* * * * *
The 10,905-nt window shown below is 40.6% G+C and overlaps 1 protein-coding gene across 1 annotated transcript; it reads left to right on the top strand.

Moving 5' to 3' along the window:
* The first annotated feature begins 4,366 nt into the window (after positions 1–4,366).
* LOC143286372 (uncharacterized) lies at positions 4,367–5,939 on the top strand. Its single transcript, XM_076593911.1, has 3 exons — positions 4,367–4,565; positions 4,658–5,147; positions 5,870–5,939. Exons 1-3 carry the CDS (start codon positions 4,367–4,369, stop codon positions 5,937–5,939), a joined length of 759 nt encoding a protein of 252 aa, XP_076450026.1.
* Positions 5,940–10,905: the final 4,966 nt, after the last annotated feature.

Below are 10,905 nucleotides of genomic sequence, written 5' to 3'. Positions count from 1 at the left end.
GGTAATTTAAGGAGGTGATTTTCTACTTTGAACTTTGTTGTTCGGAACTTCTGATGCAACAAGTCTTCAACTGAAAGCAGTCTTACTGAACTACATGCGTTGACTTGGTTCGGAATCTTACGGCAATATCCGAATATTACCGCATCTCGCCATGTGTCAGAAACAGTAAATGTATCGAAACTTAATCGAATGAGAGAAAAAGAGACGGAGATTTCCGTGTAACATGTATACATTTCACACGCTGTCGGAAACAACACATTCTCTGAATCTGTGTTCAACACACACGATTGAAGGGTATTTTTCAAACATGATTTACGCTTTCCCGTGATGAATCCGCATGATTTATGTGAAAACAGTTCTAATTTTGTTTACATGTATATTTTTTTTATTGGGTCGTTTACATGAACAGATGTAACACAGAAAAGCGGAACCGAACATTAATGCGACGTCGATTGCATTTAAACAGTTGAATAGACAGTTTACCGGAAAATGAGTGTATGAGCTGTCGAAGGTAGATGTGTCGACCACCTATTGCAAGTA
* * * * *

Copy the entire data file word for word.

The 10,905-nt window shown below is 40.6% G+C and overlaps 1 protein-coding gene across 1 annotated transcript; it reads left to right on the top strand.

Moving 5' to 3' along the window:
* The first annotated feature begins 4,366 nt into the window (after positions 1–4,366).
* LOC143286372 (uncharacterized) lies at positions 4,367–5,939 on the top strand. Its single transcript, XM_076593911.1, has 3 exons — positions 4,367–4,565; positions 4,658–5,147; positions 5,870–5,939. Exons 1-3 carry the CDS (start codon positions 4,367–4,369, stop codon positions 5,937–5,939), a joined length of 759 nt encoding a protein of 252 aa, XP_076450026.1.
* Positions 5,940–10,905: the final 4,966 nt, after the last annotated feature.

Below are 10,905 nucleotides of genomic sequence, written 5' to 3'. Positions count from 1 at the left end.
GGTAATTTAAGGAGGTGATTTTCTACTTTGAACTTTGTTGTTCGGAACTTCTGATGCAACAAGTCTTCAACTGAAAGCAGTCTTACTGAACTACATGCGTTGACTTGGTTCGGAATCTTACGGCAATATCCGAATATTACCGCATCTCGCCATGTGTCAGAAACAGTAAATGTATCGAAACTTAATCGAATGAGAGAAAAAGAGACGGAGATTTCCGTGTAACATGTATACATTTCACACGCTGTCGGAAACAACACATTCTCTGAATCTGTGTTCAACACACACGATTGAAGGGTATTTTTCAAACATGATTTACGCTTTCCCGTGATGAATCCGCATGATTTATGTGAAAACAGTTCTAATTTTGTTTACATGTATATTTTTTTTATTGGGTCGTTTACATGAACAGATGTAACACAGAAAAGCGGAACCGAACATTAATGCGACGTCGATTGCATTTAAACAGTTGAATAGACAGTTTACCGGAAAATGAGTGTATGAGCTGTCGAAGGTAGATGTGTCGACCACCTATTGCAAGTA